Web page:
Trump World Grab-Bag--A Collection

Monday, June 13, 2011

Santorum: A Symptom?


It should surprise no one that I could do without Rick Santorum. I think he's a sanctimonious twit. But it looks like I will suffer massive writers' block blog-wise if I don't tackle his entrance into the "Best of the Worst 2012" contest--so here's something of a long-form post regarding all the things most of the things I dislike about Rick Santorum, and why I view his awfulness as typical of what I don't like about the GOP generally.


Santorum is known for being a culture warrior. He's staunchly anti-choice (anti-woman) and anti-LGBT rights (his definition of a "right" being, apparently, subject to his opinion of you). Those positions aren't rare for a Republican--it's just that Santorum manages to express those views in the most offensive way possible.  Whether he's equating gay people to pedophiles or denying the actual physical possibility of a medical threat to a woman's life arising during a pregnancy, he manages to not only reassert his social conservative bona fides, but also come across as thoughtless and extreme--to liberals, that is.

He is not thoughtless--he's just absurd. His logical contortions reveal the rickety underpinning of a slippery slope argument where no logical connection exists between the proposition he's against and the conclusions he draws. There's no reason, for example, that marriage equality for consenting adult homosexual couples would lead to acceptance of bestiality or pedophilia, because society clearly recognizes the difference between children and adults, or human beings and other species. His claim that a health exemption to an abortion ban is "phony" is an attempt to throw out the whole business of a female-bodied person's messy physical and mental complications because, to his line of reasoning: where would one draw the line? Mental distress over not fitting a prom dress?  But that, too, is absurd: abortion is a medical procedure. A woman obtaining an abortion would be subject to evaluation by a doctor. It's not the fault of women or doctors that he doesn't trust or believe them.

That part sounds like a personal problem. But it strikes me as no more extreme than the claims made by other anti-choice activists that rape exemptions should be discounted because women might just lie in order to get abortions--or because a particular woman's rape might not really count. And yet...and yet....

Santorum's manner of expressing his genuine, heartfelt....dead wrong....point of view, just uniquely pisses me off. It isn't just about social conservative issues, either.

Take his recent pronouncement on Limbaugh's show regarding climate change:


I believe the earth gets warmer and I also believe the earth gets cooler, and I think history points out that it does that and that the idea that man, through the production of CO2 -- which is a trace gas in the atmosphere, and the manmade part of that trace gas is itself a trace gas -- is somehow responsible for climate change is, I think, just patently absurd.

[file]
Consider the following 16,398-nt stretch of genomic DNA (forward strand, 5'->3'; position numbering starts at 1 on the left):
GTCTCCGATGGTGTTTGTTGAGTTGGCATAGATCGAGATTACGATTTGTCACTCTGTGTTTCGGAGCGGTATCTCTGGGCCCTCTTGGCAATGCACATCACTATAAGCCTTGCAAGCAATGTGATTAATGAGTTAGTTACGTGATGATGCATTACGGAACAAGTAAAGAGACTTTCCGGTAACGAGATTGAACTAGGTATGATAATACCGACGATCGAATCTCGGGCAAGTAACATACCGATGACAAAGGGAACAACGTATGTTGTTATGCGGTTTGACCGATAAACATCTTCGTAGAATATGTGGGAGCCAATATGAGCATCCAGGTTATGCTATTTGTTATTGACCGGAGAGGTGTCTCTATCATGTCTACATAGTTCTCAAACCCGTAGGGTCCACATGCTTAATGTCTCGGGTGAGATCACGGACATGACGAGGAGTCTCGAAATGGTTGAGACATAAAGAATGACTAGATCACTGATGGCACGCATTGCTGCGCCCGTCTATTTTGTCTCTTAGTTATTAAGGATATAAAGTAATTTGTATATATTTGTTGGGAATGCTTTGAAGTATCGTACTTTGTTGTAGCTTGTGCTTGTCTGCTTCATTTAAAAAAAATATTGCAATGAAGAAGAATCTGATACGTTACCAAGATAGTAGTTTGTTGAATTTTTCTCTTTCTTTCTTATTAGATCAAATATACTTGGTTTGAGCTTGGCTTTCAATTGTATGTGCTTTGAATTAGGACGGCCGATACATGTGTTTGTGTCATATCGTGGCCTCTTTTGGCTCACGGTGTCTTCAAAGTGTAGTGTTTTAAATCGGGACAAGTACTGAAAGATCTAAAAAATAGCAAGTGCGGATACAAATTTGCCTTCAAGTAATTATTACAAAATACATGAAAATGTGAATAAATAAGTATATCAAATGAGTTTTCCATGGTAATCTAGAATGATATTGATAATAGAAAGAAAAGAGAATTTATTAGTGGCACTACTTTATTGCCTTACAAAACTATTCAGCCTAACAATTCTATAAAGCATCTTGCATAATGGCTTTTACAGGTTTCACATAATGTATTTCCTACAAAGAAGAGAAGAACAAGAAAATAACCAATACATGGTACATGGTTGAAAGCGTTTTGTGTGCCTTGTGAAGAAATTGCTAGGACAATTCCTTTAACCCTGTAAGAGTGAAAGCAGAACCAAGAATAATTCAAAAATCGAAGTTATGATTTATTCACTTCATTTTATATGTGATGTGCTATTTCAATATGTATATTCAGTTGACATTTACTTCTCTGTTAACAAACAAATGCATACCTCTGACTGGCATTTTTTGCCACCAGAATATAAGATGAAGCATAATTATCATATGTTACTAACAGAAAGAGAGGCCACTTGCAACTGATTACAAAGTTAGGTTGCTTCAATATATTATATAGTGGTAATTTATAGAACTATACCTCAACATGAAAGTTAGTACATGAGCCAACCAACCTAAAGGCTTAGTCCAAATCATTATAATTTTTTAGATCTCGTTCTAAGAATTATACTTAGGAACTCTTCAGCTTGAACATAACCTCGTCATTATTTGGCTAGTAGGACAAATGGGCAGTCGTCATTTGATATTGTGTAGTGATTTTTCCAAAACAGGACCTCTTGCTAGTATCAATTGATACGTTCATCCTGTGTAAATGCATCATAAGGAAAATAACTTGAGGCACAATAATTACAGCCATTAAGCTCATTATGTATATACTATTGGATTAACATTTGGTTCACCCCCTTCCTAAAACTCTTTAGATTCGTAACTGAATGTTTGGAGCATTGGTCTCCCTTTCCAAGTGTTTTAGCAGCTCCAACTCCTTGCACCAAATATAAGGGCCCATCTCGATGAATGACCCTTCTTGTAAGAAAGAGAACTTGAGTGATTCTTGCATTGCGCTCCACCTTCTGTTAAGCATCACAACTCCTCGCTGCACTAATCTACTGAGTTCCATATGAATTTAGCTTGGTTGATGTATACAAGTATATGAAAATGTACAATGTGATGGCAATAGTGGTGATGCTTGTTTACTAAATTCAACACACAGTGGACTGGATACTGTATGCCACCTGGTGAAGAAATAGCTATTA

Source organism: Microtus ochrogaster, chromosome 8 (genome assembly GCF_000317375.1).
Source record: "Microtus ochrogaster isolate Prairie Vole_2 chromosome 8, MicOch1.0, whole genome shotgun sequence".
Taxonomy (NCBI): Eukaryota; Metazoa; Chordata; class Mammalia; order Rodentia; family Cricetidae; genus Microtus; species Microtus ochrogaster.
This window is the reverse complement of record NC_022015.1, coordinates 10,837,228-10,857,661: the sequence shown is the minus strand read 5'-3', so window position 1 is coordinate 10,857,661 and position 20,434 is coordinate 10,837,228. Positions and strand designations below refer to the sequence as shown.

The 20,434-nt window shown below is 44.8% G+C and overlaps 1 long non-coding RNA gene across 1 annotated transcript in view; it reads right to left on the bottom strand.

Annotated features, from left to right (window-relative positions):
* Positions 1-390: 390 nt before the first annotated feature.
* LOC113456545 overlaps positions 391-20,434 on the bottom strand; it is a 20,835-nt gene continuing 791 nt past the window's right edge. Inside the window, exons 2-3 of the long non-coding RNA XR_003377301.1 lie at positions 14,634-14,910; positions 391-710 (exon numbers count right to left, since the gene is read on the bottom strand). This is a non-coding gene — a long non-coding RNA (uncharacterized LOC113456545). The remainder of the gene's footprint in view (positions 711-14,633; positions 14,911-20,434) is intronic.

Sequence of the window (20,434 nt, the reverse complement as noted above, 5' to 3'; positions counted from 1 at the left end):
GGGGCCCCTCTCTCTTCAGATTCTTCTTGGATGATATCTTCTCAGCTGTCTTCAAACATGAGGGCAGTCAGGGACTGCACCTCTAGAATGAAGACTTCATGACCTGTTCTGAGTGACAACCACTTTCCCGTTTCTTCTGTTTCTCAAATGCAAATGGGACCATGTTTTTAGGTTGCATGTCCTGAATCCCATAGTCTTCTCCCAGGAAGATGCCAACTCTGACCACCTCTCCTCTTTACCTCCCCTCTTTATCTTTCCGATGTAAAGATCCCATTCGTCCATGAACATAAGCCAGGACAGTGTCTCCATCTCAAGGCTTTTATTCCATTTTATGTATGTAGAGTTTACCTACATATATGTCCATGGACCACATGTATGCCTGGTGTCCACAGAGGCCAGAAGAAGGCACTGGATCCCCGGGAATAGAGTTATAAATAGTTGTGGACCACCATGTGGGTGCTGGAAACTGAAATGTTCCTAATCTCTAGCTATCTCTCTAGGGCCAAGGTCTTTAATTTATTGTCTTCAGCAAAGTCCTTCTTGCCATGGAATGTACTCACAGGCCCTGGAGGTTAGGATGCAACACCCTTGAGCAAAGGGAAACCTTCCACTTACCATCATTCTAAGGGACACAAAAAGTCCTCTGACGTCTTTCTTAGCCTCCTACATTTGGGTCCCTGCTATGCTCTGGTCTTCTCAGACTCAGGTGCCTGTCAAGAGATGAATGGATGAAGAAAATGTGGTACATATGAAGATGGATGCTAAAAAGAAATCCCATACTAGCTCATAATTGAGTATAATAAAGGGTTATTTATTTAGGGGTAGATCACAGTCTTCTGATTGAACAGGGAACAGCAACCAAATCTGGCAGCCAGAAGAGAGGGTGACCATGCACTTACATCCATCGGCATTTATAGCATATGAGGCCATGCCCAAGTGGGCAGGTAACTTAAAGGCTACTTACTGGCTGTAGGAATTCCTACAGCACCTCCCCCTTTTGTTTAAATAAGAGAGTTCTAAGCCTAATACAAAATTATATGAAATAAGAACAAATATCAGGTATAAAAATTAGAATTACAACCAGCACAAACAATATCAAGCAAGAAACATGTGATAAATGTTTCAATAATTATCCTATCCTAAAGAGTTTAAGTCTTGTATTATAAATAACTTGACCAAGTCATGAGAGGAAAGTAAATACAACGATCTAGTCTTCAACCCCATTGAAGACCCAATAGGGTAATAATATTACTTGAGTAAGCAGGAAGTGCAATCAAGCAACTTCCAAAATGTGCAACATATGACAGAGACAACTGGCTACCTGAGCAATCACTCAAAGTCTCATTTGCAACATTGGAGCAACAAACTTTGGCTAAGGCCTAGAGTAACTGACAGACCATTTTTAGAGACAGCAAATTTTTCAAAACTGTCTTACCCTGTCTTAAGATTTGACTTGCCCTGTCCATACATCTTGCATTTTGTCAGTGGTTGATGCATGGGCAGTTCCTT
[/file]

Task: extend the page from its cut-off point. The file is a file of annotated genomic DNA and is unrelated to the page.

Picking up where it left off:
What....the....fuck? I think climate change is absurd to Rick Santorum because he doesn't know the first thing about it. Arsenic is, for example, a trace mineral occurring organically in water people drink. The activity of human beings can effect the amount of arsenic in the water, and it can become harmful--why is this process absurd when we're talking about CO2?  And why is it absurd to talk about the actual chemical properties of an atmosphere that traps more heat? It's just what CO2 does. If climate science is a conspiracy--it's a fucking beaut, because us liberals must have started a long time ago, and co-opted one hell of a lot of the scientists.

But he doesn't see how it works, so it must be absurd. But again, his take on climate change is the same ignorant  anti-intellectual position the GOP has carved out re: climate change. He just doesn't pussy-foot around with all that "I don't think the question is settled" stuff. He's strident--and sounds completely ridiculous to me.

And yet I can't say how ridiculous he would sound to the GOP base that already feels the way he does about climate science, for example, or who are anti-choice already, or who are against LGBT rights. That's what bothers me a great deal about Rick Santorum. I see him as a blustering ideologue, long on talk, and short on perspective. But in a field where he might be contending with Michele Bachmann or Newt Gingrich, and with Tim Pawlenty or Mitt Romney (who will be trying their damnedest to sound more, not less, like Michele Bachmann or Newt Gingrich), he might not seem as offensive to potential GOP primary voters as he does to me.

That someone like Santorum, who was pretty much blown out in his last senate race in 2006, might have a decent chance in the current field makes me concerned about how far, ideologically, the right has become.

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